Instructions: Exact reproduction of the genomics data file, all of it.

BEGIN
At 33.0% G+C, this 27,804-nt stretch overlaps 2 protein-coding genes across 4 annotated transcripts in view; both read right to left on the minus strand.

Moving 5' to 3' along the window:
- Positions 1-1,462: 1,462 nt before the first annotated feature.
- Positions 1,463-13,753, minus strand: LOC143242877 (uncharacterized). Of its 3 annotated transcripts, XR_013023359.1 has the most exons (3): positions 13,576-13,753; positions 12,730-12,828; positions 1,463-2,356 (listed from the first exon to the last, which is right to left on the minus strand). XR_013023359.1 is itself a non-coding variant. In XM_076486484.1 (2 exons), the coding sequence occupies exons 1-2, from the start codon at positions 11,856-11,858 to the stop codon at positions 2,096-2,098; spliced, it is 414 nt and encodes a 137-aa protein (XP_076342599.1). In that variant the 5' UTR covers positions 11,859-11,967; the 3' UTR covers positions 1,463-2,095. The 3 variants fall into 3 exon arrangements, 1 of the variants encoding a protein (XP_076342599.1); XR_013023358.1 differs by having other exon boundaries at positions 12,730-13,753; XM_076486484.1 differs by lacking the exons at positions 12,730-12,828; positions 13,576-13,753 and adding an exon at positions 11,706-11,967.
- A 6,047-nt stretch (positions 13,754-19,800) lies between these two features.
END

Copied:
At 33.0% G+C, this 27,804-nt stretch overlaps 2 protein-coding genes across 4 annotated transcripts in view; both read right to left on the minus strand.

Moving 5' to 3' along the window:
- Positions 1-1,462: 1,462 nt before the first annotated feature.
- Positions 1,463-13,753, minus strand: LOC143242877 (uncharacterized). Of its 3 annotated transcripts, XR_013023359.1 has the most exons (3): positions 13,576-13,753; positions 12,730-12,828; positions 1,463-2,356 (listed from the first exon to the last, which is right to left on the minus strand). XR_013023359.1 is itself a non-coding variant. In XM_076486484.1 (2 exons), the coding sequence occupies exons 1-2, from the start codon at positions 11,856-11,858 to the stop codon at positions 2,096-2,098; spliced, it is 414 nt and encodes a 137-aa protein (XP_076342599.1). In that variant the 5' UTR covers positions 11,859-11,967; the 3' UTR covers positions 1,463-2,095. The 3 variants fall into 3 exon arrangements, 1 of the variants encoding a protein (XP_076342599.1); XR_013023358.1 differs by having other exon boundaries at positions 12,730-13,753; XM_076486484.1 differs by lacking the exons at positions 12,730-12,828; positions 13,576-13,753 and adding an exon at positions 11,706-11,967.
- A 6,047-nt stretch (positions 13,754-19,800) lies between these two features.